The Cornish Cross broilers went out on pasture yesterday after I got home from work. This is about a week later than I wanted to do it, but various circumstances made me delay the event – not least being (sorry Midwest folk) the storm and rain we had on the weekend. I don’t mind them being out there in rain, but I don’t want them to spend their first night all miserable in the damp. Work was another factor – I’ve been working extra hours lately, which hasn’t left a lot of time or energy for things like prepping the shelter, finding the big waterer, etc. They’ll still get about 3 weeks on grass – good for them, good for the soil.
We use a field shelter modelled off the ones Joel Salatin uses at Polyface. I say that like it was no big deal to throw one together, but it was in fact a huge undertaking to us – being pretty much construction neophytes. There are lots of pictures of this type of shelter all over the web, and in Salatin’s books, but so far I have found building plans only in one place, and even those made some assumptions about our abilities. However, we did get it done last year, and it is pretty darn good if I do say so myself. If you’re thinking it’s a bit “House Beautiful” to have painted it, you’d be on my side, but my husband is from Newfoundland, and in Atlantic Canada, painting everything wooden that lives outside is part of the religion. There is a reason – wood became hard to come by (expensive) in some areas like PEI, so people painted stuff to preserve it in the very bad winters they get there. My husband paints everything wooden faithfully every year, even though he’s lived out here more than 30 years. A modification that didn’t get done before I filled it with birds yesterday though, was to take off the chicken wire and use wire mesh instead, as it’s stronger and might inhibit a predator a bit better.
Sadly, not doing that may have been the cause for some injuries sustained by one of the birds when I checked them today after work. I warn you, the picture below is not for you if you’re squeamish.
It looks to me like she got a good puncture in the head (near the eye). She also has a loose flap of skin on her left wing. I’ve cleaned her up and put her in with a couple of runt birds that I kept back from being tromped by the monster birds, to see if she can recover, but her head is swelling, so I don’t know if she’ll make it.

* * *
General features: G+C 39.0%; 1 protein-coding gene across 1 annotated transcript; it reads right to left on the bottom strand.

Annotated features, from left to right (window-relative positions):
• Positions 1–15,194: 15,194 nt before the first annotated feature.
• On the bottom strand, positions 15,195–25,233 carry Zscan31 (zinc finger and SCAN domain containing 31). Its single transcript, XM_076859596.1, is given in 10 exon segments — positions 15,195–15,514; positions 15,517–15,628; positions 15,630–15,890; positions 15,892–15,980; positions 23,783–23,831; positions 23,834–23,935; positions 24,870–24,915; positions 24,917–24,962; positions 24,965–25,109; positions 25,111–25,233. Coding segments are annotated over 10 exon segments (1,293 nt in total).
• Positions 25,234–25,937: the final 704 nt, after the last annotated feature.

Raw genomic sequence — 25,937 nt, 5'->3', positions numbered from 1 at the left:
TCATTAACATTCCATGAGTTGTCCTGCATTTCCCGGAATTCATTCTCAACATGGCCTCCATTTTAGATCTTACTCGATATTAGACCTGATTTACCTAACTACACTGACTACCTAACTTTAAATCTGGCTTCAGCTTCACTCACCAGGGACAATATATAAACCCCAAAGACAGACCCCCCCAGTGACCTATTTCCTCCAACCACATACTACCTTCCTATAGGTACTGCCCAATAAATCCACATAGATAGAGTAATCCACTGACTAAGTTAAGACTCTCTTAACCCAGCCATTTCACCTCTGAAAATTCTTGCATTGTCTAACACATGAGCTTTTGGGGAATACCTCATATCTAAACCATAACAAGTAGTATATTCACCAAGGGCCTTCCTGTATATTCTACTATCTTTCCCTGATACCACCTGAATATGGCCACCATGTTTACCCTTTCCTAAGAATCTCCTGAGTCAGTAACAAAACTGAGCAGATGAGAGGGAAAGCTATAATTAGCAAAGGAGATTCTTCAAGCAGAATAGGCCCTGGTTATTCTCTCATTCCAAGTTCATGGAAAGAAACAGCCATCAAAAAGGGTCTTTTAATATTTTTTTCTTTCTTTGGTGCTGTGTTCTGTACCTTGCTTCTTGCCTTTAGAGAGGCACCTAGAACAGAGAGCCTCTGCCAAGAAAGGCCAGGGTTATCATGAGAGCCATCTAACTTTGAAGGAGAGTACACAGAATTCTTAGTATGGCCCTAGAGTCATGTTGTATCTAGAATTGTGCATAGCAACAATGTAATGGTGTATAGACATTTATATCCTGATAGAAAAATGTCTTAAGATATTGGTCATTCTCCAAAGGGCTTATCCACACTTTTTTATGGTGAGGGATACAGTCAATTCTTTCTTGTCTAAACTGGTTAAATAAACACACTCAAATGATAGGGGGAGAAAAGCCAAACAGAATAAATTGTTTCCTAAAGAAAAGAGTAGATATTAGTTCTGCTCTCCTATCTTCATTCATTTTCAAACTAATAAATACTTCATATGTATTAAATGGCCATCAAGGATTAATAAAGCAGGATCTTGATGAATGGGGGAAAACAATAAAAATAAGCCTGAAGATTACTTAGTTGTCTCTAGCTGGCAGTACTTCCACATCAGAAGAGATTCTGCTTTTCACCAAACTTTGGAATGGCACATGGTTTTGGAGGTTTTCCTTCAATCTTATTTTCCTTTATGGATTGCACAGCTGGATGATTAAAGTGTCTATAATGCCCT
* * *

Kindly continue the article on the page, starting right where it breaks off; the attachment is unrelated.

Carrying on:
I’m not really sure what happened. I checked the pen carefully – all the wire is fine. All but one of the other birds are fine too (there is one other I discovered later with a peck or puncture wound above his eye). The top has two removable panels, but one is covered in metal and too heavy for a critter, the other is covered in wire and is light, but both are weighted down with bricks, which were all in place when I went to check on them. There are no feathers anywhere.
I would expect more bloodshed and feathers from a racoon, and dead carcasses from a mink. A cat could reach through the holes in the wire, but I wouldn’t have thought this to be the result of those kind of claws. I suspect it was a bird of some sort – perhaps a raven – as there are plenty about with the haying going on all around. There’s also a bald eagle nest about 500 metres away, but again, they’ve been more interested in the rabbits and mice than chickens lately. Especially chickens in a shelter. Another possibility is that this was a bad result from pecking order battle, but these birds have been together for 4 weeks and have sparred plenty without bloodshed, and the wing damage seems excessive for something like that.
I also don’t know if it happened in the night or during the day. I topped up water and feed before I left for work in the morning, did a quick scan of the birds and thought they all looked ok, but it would have been easy to miss if she’d been hiding in a corner. Other members of the family checked their water in mid afternoon, but didn’t notice any birds looking other than normal. So it’s a bit of a mystery.
In the meantime, the rest of the birds are very happy to be out on grass, in the sunshine and fresh air. They get to enjoy it for about 3 more weeks before heading up to the processor.
If you have any ideas about what could have happened, feel free to comment. There’s a lot of collective experience out there.